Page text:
'Contaminated' aircraft fuel could have led to deaths, say aviation experts

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The Independent Online

Aviation safety authorities said lives could have been lost last year when light aircraft fuel containing higher than normal levels of an anticorrosion chemical clogged engine components with black sludge.

Aviation safety authorities said lives could have been lost last year when light aircraft fuel containing higher than normal levels of an anticorrosion chemical clogged engine components with black sludge.

Australian Transport Safety Bureau executive director Kym Bills said the problem involving fuel made by oil giant Mobil was uncommon, and it was just a matter of luck that there no fatalities.

About 5,000 small aircraft in eastern Australia were grounded in January last year after a problem was detected with some plane fuel systems.

"The problem was widespread ... and there were a number of aircraft incidents involving power loss, but there were no serious injuries or fatalities," Bills said. "It could have been much worse."

In an official report on the fuel scare, the ATSB said the problem stemmed from a temporary variation in the aviation fuel production process at Mobil's Melbourne refinery in late 1999.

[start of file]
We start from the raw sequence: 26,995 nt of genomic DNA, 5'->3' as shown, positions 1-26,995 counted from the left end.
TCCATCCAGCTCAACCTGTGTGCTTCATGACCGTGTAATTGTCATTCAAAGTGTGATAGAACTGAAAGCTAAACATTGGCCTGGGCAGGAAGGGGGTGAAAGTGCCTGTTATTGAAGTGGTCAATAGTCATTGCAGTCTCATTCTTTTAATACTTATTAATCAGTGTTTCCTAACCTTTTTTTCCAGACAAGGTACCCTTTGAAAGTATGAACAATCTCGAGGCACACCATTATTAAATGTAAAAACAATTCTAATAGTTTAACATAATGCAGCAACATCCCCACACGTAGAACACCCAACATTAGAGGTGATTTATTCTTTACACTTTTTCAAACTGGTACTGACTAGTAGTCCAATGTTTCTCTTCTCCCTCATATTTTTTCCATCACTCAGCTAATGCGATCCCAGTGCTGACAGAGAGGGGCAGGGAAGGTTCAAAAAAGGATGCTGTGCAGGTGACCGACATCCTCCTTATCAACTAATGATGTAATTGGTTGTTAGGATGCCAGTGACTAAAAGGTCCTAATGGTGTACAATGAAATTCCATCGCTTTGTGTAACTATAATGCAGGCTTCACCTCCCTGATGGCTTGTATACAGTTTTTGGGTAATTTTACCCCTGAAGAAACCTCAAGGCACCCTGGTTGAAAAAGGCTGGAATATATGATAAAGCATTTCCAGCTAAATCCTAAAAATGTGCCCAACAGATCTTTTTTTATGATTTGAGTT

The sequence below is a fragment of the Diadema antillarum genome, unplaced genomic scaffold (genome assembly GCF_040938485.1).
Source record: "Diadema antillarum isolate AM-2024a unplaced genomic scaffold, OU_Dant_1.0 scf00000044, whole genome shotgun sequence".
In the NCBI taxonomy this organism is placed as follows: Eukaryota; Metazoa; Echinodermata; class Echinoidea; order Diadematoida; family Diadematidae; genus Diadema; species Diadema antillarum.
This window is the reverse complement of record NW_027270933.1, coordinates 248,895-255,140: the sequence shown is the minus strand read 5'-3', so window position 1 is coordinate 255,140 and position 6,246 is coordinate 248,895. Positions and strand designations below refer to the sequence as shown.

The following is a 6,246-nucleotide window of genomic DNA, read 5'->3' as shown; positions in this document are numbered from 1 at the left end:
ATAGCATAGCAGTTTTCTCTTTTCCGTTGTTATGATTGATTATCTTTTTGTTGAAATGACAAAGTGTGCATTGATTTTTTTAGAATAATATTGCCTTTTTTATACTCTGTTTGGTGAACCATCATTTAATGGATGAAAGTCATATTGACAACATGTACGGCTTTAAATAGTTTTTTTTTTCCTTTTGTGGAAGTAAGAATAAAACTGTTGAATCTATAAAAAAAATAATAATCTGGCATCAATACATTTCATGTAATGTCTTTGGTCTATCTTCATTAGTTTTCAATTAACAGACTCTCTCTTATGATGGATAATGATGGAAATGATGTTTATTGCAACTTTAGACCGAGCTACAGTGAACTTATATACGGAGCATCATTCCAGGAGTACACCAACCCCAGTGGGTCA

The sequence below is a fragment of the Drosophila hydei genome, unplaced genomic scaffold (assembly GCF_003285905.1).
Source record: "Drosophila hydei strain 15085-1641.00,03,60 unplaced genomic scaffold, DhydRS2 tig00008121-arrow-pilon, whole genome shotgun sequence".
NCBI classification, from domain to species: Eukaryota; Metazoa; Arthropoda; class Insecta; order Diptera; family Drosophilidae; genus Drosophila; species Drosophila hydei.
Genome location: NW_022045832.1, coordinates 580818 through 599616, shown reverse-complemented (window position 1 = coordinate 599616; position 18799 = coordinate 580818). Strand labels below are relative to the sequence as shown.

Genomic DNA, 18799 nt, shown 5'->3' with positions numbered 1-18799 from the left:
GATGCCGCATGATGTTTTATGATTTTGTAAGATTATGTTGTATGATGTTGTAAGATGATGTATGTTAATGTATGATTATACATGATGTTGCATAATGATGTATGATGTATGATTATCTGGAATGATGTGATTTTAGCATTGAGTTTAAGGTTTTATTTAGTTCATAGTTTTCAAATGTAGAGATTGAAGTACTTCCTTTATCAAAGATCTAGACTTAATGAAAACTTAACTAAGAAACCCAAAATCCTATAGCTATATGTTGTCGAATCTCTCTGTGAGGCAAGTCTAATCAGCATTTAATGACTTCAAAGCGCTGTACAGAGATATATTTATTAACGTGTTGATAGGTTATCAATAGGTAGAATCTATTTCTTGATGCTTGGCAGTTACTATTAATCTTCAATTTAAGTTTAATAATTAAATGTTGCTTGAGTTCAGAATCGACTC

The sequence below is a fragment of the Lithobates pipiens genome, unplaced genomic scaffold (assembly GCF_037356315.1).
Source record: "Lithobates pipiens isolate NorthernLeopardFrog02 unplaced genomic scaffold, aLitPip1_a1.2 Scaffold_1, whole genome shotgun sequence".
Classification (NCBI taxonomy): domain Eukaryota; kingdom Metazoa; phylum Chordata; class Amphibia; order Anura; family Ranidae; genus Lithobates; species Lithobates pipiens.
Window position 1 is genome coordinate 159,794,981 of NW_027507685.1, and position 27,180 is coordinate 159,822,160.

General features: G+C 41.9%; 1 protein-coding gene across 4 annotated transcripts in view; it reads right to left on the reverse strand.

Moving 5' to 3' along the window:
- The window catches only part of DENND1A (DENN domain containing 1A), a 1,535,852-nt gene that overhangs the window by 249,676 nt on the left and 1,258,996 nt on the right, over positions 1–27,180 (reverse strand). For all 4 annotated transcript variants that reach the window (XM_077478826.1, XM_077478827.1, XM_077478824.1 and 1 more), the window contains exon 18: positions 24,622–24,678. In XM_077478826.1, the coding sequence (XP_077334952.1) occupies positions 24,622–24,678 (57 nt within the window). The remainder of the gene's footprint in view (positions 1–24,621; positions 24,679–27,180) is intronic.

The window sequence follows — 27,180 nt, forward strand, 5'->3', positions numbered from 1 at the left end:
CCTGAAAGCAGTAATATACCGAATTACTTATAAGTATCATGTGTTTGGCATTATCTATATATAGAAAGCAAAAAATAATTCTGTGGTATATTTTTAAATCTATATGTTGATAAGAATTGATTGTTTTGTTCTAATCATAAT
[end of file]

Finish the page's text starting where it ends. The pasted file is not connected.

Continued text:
An increased dosage of an anticorrosion chemical was added to the fuel by a contractor to the plant. The chemical was not fully removed from the final production of the fuel, known as avgas. It reacted with other aircraft components to form the sludge.

Bills also said there was a lack of transparency in the aviation fuel industry, which the ATSB has since addressed with 24 recommendations aimed at fuel producers, regulators and international bodies which set fuel standards.

"I would hope that Mobil do take this on the chin and act swiftly to implement the recommendations we have made to minimize any risks in the future," he said.

Mobil did not immediately react, but last year the company announced a compensation package to cover losses for pilots whose aircraft were grounded by the crisis.

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